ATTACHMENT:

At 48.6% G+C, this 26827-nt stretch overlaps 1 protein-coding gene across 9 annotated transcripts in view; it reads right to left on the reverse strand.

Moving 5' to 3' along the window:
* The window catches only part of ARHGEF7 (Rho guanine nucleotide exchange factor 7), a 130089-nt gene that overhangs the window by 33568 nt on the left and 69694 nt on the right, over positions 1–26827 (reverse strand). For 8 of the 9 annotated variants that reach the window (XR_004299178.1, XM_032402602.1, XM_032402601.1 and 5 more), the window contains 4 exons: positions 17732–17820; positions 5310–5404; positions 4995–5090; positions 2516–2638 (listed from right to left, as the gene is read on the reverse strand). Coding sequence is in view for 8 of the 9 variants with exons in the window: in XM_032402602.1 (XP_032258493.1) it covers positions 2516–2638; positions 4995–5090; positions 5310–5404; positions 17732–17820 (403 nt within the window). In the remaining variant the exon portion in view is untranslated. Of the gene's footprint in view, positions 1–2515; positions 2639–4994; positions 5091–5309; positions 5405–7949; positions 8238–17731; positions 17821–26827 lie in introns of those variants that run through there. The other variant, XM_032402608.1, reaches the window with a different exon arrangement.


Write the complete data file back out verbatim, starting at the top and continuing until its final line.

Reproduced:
At 48.6% G+C, this 26827-nt stretch overlaps 1 protein-coding gene across 9 annotated transcripts in view; it reads right to left on the reverse strand.

Moving 5' to 3' along the window:
* The window catches only part of ARHGEF7 (Rho guanine nucleotide exchange factor 7), a 130089-nt gene that overhangs the window by 33568 nt on the left and 69694 nt on the right, over positions 1–26827 (reverse strand). For 8 of the 9 annotated variants that reach the window (XR_004299178.1, XM_032402602.1, XM_032402601.1 and 5 more), the window contains 4 exons: positions 17732–17820; positions 5310–5404; positions 4995–5090; positions 2516–2638 (listed from right to left, as the gene is read on the reverse strand). Coding sequence is in view for 8 of the 9 variants with exons in the window: in XM_032402602.1 (XP_032258493.1) it covers positions 2516–2638; positions 4995–5090; positions 5310–5404; positions 17732–17820 (403 nt within the window). In the remaining variant the exon portion in view is untranslated. Of the gene's footprint in view, positions 1–2515; positions 2639–4994; positions 5091–5309; positions 5405–7949; positions 8238–17731; positions 17821–26827 lie in introns of those variants that run through there. The other variant, XM_032402608.1, reaches the window with a different exon arrangement.